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In cooperation with Moon Handbooks, CentralAmerica.Com now offers background information taken from Moon's award-winning guide to Costa Rica which is more extensive than the snapshoot information on this original page.
For detailed information please click one of the following topics from Moon Handbooks featured on this site.
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Geography of Costa Rica
Costa Rica is known for its volcanos. The country is divided by a backbone of volcanoes and mountains, an extension of the Andes-Sierra Madre chain which runs along the western side of the Americas. Costa Rica has four distinct cordilleras or mountain ranges -- Guanacaste and Tilaran in the north, Central and Talamanca in the south. Costa Rica is part of the Pacific "Rim of Fire" and has seven of the isthmus's 42 active volcanoes plus dozens of dormant or extinct cones. Earth tremors and small quakes shake the country from time to time.

The last major quake hit on April 22, 1991. Centered on the Caribbean side southeast of San Jose, it measured 7.4 on the Richter scale. The country's highest point is Mt. Chirripo (3,797 meters). The capital, San Jose, and the neighboring major cities of Alajuela and Heredie lies in the middle of the Meseta Central (Central Valley). Almost two-thirds of the nation's population live in this small, fertile valley. The Pacific coastal plain is much narrower than its Caribbean counterpart. Both coasts are lined with white and black sand beaches.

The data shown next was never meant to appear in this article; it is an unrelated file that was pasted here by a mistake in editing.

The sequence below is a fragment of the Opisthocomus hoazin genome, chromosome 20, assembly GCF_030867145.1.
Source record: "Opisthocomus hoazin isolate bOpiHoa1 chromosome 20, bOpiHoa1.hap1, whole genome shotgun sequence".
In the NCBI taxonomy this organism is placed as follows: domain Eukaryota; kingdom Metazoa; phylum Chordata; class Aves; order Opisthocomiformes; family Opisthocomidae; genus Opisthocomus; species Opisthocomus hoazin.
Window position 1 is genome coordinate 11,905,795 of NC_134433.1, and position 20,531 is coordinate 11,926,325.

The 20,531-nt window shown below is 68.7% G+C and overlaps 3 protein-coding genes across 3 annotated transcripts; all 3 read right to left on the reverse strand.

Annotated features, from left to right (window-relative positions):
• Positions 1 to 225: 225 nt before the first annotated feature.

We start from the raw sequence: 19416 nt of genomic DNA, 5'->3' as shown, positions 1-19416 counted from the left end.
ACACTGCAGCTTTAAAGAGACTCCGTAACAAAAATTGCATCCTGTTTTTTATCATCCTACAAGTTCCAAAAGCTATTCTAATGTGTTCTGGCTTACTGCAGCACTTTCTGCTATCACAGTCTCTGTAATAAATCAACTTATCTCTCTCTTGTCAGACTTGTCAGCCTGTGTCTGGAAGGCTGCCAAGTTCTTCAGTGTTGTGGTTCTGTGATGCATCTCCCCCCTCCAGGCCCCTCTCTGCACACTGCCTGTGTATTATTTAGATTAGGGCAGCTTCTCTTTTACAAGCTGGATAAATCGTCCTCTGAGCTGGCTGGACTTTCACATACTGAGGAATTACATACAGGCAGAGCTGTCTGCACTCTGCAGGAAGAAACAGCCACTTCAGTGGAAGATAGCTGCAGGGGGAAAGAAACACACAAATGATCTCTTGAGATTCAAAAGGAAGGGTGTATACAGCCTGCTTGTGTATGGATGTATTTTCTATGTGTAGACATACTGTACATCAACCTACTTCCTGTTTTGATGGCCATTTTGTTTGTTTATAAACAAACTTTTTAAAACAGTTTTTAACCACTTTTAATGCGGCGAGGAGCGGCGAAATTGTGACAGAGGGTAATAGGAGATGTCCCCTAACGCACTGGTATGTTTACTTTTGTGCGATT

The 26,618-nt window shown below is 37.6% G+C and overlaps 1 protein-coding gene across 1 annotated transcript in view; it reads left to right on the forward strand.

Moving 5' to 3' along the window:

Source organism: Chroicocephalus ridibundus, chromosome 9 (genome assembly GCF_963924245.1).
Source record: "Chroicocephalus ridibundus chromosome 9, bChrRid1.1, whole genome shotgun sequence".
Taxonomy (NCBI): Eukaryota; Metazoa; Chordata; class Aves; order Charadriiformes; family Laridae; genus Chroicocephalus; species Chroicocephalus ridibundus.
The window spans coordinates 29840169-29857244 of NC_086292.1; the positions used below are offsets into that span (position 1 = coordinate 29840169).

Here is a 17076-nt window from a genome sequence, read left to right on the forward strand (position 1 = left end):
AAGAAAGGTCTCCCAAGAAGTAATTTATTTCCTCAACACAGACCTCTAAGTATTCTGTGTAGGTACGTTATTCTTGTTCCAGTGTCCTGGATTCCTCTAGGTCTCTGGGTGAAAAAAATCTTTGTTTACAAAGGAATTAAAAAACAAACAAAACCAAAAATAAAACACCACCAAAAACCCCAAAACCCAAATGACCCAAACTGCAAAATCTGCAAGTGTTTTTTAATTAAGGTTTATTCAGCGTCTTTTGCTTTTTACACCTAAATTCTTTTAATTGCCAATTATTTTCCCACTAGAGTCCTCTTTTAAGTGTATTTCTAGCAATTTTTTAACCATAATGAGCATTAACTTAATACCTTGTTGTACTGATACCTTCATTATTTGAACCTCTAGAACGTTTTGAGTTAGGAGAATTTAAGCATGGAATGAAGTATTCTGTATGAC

Costa Rica's Climate
Costa Rica is a tropical country which contains several distinct climatic zones. There is no winter or summer as such and most regions have a rainy season from May to November and a dry season from December to April. Annual rainfall averages 100 inches nationwide with some mountainous regions getting as much as 25 feet on exposed eastern slopes. Temperature is more a matter of elevation than location with a mean of around 72 degrees in the Central Valley, 82 degrees on the Atlantic coast and 89 degrees on the Pacific coast.

A Brief History of Costa Rica
Human habitation can be traced back more than 10,000 years but it appears Costa Rica was sparsely populated and a relative backwater in the pre-Columbian era. There is little sign of major communities and none of the impressive stone architecture that characterized the more advanced civilizations of Mesoamerica to the north and the Andes to the south. When Columbus arrived near LimĒn on September 18, 1502 on his third and last voyage to the Americas, there were probably no more than 20,000 indigenous inhabitants They lived in several autonomous tribes, all with distinct cultures and customs. Costa Rica's only major archaeological site is at Guayabo, 30 miles east of San Jos‚, where an ancient city, dating back to 1000 B.C. and though to have contained 10,000 people at its peak, is currently being excavated. Many interesting gold, jade and pottery artefacts have been found throughout the region and are on display in several museums in San Jose.